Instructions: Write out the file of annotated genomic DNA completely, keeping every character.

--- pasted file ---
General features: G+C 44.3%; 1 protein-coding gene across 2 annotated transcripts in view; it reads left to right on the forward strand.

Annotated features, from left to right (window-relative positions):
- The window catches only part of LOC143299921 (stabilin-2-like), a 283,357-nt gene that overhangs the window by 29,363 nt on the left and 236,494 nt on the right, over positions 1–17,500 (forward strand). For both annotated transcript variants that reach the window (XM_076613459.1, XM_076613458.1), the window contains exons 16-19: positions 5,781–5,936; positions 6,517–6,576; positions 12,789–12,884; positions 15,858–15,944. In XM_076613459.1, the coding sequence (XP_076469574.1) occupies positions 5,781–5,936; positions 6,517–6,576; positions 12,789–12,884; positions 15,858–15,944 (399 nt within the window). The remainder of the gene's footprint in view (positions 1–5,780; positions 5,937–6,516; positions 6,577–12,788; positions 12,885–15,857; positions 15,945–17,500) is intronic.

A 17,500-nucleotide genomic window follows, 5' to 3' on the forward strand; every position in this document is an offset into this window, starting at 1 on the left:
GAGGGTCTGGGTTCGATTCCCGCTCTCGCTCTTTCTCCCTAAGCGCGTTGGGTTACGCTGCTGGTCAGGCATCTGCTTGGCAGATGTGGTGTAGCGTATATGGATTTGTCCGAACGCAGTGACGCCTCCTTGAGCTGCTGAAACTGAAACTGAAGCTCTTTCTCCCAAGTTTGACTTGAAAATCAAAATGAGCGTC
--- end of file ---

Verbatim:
General features: G+C 44.3%; 1 protein-coding gene across 2 annotated transcripts in view; it reads left to right on the forward strand.

Annotated features, from left to right (window-relative positions):
- The window catches only part of LOC143299921 (stabilin-2-like), a 283,357-nt gene that overhangs the window by 29,363 nt on the left and 236,494 nt on the right, over positions 1–17,500 (forward strand). For both annotated transcript variants that reach the window (XM_076613459.1, XM_076613458.1), the window contains exons 16-19: positions 5,781–5,936; positions 6,517–6,576; positions 12,789–12,884; positions 15,858–15,944. In XM_076613459.1, the coding sequence (XP_076469574.1) occupies positions 5,781–5,936; positions 6,517–6,576; positions 12,789–12,884; positions 15,858–15,944 (399 nt within the window). The remainder of the gene's footprint in view (positions 1–5,780; positions 5,937–6,516; positions 6,577–12,788; positions 12,885–15,857; positions 15,945–17,500) is intronic.

A 17,500-nucleotide genomic window follows, 5' to 3' on the forward strand; every position in this document is an offset into this window, starting at 1 on the left:
GAGGGTCTGGGTTCGATTCCCGCTCTCGCTCTTTCTCCCTAAGCGCGTTGGGTTACGCTGCTGGTCAGGCATCTGCTTGGCAGATGTGGTGTAGCGTATATGGATTTGTCCGAACGCAGTGACGCCTCCTTGAGCTGCTGAAACTGAAACTGAAGCTCTTTCTCCCAAGTTTGACTTGAAAATCAAAATGAGCGTC